When Jessica Lorion noticed tiny spots on her legs and stomach in 2011, she thought they were bedbug bites. She was an actor living in New York City, so bedbugs wouldn't have been far-fetched. But when the spots didn't go away, her doctor diagnosed her with psoriasis.
"I was covered from head to toe. From the top of my scalp all the way down to my feet," she says. She tried a steroid ointment before going on a biologic drug. "After about 6 months, I was significantly clearing," she says.
Eventually she was also diagnosed with psoriatic arthritis. Her doctor put her on the anti-rheumatic drug methotrexate, which helped with both conditions.
But in the back of her mind, Lorion was worried. She wanted to start a family, and methotrexate isn't safe for a growing baby. Her rheumatologist told her she could go on a pregnancy-safe biologic, but "I was scared," she says. "You hear these commercials with all these side effects."
Lorion started to experiment with food. After doing some research, "I made the decision to go on an elimination diet, to make my body as strong and healthy from the inside out as possible," she says.
For the first 30 days, she followed a strict regimen. No gluten, dairy, caffeine, processed foods, sugar, grains, or most oils. Then she slowly started reintroducing foods. Today, she still avoids gluten, dairy, artificial sweeteners, and processed foods.
She says the diet has helped her wean off most of her medications. "At this point, I'm at the lowest dose," she says. "I just have a little bit [of psoriasis] on my elbows and heels, but it's under control."
She's started a podcast, called Mamas in Training, to share her journey with an autoimmune disease and help other moms-to-be advocate for themselves.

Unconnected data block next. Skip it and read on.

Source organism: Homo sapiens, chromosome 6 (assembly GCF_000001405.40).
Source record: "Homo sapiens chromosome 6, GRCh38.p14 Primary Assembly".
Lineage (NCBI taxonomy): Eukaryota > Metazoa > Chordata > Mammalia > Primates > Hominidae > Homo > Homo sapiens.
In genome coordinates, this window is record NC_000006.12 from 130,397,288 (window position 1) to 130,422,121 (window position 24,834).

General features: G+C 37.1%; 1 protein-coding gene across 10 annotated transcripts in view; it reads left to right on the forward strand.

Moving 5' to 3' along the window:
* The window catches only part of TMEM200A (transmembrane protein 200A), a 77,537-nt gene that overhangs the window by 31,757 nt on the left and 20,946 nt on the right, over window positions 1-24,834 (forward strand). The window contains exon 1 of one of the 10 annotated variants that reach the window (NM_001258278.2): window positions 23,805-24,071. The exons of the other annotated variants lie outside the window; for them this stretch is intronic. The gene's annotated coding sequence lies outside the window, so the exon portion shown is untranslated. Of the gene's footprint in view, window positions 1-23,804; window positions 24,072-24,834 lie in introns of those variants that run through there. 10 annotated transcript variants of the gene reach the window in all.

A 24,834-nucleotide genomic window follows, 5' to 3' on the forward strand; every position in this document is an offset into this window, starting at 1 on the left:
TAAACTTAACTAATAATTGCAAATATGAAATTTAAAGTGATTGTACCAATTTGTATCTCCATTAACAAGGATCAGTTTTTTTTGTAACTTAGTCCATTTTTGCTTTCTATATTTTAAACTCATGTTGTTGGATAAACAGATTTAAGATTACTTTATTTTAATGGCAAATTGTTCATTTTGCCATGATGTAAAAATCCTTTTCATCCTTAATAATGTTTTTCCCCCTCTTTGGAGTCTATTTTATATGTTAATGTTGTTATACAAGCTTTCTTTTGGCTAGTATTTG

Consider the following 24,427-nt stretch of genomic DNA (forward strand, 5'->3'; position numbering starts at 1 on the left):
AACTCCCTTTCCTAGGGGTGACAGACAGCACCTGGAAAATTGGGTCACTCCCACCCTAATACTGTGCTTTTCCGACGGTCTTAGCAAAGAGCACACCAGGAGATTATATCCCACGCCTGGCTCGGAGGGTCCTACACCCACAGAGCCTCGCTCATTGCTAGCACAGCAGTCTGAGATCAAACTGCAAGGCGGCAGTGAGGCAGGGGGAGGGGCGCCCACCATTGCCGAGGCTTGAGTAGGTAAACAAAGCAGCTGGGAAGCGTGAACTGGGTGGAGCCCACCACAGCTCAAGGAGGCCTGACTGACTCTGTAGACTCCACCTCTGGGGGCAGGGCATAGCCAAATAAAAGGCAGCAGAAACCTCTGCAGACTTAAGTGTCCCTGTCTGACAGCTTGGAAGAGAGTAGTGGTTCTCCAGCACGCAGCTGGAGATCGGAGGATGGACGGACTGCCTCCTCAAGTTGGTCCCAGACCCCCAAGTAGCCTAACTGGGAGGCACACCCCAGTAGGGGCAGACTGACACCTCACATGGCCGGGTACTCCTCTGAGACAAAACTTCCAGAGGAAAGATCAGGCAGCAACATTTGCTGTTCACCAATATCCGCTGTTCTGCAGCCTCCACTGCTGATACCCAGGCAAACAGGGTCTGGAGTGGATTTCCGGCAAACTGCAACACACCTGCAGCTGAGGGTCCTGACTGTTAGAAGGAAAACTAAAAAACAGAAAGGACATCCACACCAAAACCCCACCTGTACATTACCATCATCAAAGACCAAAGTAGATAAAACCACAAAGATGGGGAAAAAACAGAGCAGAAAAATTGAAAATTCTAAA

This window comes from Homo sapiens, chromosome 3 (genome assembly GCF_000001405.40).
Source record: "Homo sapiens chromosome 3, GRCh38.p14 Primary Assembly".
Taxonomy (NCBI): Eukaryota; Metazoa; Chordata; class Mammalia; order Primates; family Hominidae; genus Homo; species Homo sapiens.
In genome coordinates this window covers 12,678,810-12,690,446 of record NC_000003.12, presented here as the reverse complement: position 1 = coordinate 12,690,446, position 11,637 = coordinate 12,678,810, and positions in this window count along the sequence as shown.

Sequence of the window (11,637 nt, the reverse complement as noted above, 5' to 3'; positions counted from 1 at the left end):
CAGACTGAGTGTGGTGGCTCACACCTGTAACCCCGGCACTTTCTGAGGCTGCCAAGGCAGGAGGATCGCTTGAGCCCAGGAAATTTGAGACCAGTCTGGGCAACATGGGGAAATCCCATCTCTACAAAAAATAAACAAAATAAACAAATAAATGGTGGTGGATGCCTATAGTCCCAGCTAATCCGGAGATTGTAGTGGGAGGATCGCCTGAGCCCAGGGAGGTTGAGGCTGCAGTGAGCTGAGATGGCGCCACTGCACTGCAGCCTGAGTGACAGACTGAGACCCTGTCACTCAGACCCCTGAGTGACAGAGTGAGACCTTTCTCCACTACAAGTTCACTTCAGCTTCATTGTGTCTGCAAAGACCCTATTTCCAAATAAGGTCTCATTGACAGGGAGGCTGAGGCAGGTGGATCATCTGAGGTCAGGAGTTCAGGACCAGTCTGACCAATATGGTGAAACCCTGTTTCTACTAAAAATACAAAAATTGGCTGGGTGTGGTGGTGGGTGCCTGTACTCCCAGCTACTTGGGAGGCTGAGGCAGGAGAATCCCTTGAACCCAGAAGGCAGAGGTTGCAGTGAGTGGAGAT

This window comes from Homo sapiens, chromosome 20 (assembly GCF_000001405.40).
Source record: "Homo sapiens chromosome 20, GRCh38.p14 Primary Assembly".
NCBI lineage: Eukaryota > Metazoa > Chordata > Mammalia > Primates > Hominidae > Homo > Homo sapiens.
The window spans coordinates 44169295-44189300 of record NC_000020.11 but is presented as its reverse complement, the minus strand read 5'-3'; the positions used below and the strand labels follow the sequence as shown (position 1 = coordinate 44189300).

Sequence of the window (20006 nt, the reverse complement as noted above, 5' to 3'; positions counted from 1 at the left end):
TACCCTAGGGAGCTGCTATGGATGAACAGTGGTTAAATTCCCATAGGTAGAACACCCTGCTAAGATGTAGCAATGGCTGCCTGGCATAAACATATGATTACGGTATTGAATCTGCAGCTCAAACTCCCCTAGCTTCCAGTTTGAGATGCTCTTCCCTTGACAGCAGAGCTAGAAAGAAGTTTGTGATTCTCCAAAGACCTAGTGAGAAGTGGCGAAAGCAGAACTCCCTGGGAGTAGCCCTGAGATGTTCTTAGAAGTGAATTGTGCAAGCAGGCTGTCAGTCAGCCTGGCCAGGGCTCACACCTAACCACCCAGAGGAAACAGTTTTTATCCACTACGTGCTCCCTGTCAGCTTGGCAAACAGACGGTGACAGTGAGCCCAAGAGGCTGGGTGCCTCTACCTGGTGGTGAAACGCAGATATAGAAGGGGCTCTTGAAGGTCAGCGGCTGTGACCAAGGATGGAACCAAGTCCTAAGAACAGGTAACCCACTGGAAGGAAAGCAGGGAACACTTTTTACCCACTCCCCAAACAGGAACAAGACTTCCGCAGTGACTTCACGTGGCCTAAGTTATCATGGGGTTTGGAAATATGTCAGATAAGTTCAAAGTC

"It's my way of helping others and helping myself stay in a positive mindset," she says.
Medication -- and a Strong Support System
Being outdoorsy, Vickie Wilkerson mistook her first psoriasis patch for poison ivy. That was 18 years ago. Back then, topicals like coal tar were her main treatment option.
"In my opinion, the coal tars are the worst ever. The smell, the greasiness -- it messed up your clothes. It was terrible," she says.
The psoriasis eventually spread to so much of her body that her doctor put her on methotrexate. But the side effects were "horrible," she says. "I'd be very nauseous. I couldn't even try to lift a glass of water. I was so fatigued."
Then she tried biologic after biologic. One cleared her hands but not the rest of her. Another worked for a year and a half, then stopped. A third helped her psoriasis, but she developed stomach problems while on it.
On her latest biologic, she says, her skin is almost completely clear. "In the 18 years I've been battling psoriasis, I've never once been clear. To finally be on something that is working is just amazing," she says.
She also watches what she eats and listens to music to relax. And she credits a strong support system with helping her through the most difficult times. Her biggest sources of support are her husband, her children, and the people she's met through the National Psoriasis Foundation.
"I turn to them when things are bad or I'm in a flare because they understand what I'm going through," she says.
Photo Credit: PeopleImages / Getty Images
JAMA Dermatology: "Comparison of Biologics and Oral Treatments for Plaque Psoriasis: A Meta-analysis."
Jessica Lorion, actress, New York.
Melissa Withem-Voss, chef, Gurnee, IL.
National Psoriasis Foundation: "Biologics."
Tami Seretti, psoriasis advocate, Pennsylvania.
Vickie Wilkerson, website contributor, Shreveport, LA.